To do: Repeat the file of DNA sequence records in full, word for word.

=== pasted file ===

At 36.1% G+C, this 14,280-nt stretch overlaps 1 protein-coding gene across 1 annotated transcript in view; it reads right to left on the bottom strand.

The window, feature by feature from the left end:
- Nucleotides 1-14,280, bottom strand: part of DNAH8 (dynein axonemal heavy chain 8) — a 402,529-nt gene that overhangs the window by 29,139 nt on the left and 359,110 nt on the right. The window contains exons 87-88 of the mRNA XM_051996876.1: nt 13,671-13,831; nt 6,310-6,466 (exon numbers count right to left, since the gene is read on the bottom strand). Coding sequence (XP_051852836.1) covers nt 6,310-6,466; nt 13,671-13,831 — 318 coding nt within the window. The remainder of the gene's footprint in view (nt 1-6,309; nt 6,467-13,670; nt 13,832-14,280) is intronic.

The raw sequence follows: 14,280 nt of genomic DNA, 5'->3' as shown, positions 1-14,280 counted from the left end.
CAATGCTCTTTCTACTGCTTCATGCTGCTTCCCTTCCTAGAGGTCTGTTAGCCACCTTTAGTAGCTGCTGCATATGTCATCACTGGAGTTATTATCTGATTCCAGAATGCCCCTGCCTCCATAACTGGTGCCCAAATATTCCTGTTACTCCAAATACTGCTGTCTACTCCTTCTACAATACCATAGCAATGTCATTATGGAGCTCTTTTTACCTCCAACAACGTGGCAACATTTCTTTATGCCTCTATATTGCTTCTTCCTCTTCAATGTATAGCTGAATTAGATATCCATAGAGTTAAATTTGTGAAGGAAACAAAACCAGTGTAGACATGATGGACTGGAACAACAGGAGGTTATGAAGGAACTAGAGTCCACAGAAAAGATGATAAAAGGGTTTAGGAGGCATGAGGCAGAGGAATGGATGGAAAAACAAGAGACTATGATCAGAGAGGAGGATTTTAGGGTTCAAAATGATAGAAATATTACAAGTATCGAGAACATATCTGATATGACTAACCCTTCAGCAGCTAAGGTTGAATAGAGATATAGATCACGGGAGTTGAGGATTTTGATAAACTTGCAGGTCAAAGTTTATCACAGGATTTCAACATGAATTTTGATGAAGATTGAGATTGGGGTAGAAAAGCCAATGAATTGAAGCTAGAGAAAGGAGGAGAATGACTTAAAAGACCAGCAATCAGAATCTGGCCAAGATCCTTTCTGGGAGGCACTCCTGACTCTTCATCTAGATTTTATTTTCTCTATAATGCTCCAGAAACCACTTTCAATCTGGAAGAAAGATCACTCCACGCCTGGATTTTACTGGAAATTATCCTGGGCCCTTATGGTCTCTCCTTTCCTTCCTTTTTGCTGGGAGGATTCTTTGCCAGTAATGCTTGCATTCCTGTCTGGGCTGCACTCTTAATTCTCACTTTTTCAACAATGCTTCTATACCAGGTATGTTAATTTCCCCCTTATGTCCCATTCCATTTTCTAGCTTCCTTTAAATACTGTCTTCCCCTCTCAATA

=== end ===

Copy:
At 36.1% G+C, this 14,280-nt stretch overlaps 1 protein-coding gene across 1 annotated transcript in view; it reads right to left on the bottom strand.

The window, feature by feature from the left end:
- Nucleotides 1-14,280, bottom strand: part of DNAH8 (dynein axonemal heavy chain 8) — a 402,529-nt gene that overhangs the window by 29,139 nt on the left and 359,110 nt on the right. The window contains exons 87-88 of the mRNA XM_051996876.1: nt 13,671-13,831; nt 6,310-6,466 (exon numbers count right to left, since the gene is read on the bottom strand). Coding sequence (XP_051852836.1) covers nt 6,310-6,466; nt 13,671-13,831 — 318 coding nt within the window. The remainder of the gene's footprint in view (nt 1-6,309; nt 6,467-13,670; nt 13,832-14,280) is intronic.

The raw sequence follows: 14,280 nt of genomic DNA, 5'->3' as shown, positions 1-14,280 counted from the left end.
CAATGCTCTTTCTACTGCTTCATGCTGCTTCCCTTCCTAGAGGTCTGTTAGCCACCTTTAGTAGCTGCTGCATATGTCATCACTGGAGTTATTATCTGATTCCAGAATGCCCCTGCCTCCATAACTGGTGCCCAAATATTCCTGTTACTCCAAATACTGCTGTCTACTCCTTCTACAATACCATAGCAATGTCATTATGGAGCTCTTTTTACCTCCAACAACGTGGCAACATTTCTTTATGCCTCTATATTGCTTCTTCCTCTTCAATGTATAGCTGAATTAGATATCCATAGAGTTAAATTTGTGAAGGAAACAAAACCAGTGTAGACATGATGGACTGGAACAACAGGAGGTTATGAAGGAACTAGAGTCCACAGAAAAGATGATAAAAGGGTTTAGGAGGCATGAGGCAGAGGAATGGATGGAAAAACAAGAGACTATGATCAGAGAGGAGGATTTTAGGGTTCAAAATGATAGAAATATTACAAGTATCGAGAACATATCTGATATGACTAACCCTTCAGCAGCTAAGGTTGAATAGAGATATAGATCACGGGAGTTGAGGATTTTGATAAACTTGCAGGTCAAAGTTTATCACAGGATTTCAACATGAATTTTGATGAAGATTGAGATTGGGGTAGAAAAGCCAATGAATTGAAGCTAGAGAAAGGAGGAGAATGACTTAAAAGACCAGCAATCAGAATCTGGCCAAGATCCTTTCTGGGAGGCACTCCTGACTCTTCATCTAGATTTTATTTTCTCTATAATGCTCCAGAAACCACTTTCAATCTGGAAGAAAGATCACTCCACGCCTGGATTTTACTGGAAATTATCCTGGGCCCTTATGGTCTCTCCTTTCCTTCCTTTTTGCTGGGAGGATTCTTTGCCAGTAATGCTTGCATTCCTGTCTGGGCTGCACTCTTAATTCTCACTTTTTCAACAATGCTTCTATACCAGGTATGTTAATTTCCCCCTTATGTCCCATTCCATTTTCTAGCTTCCTTTAAATACTGTCTTCCCCTCTCAATA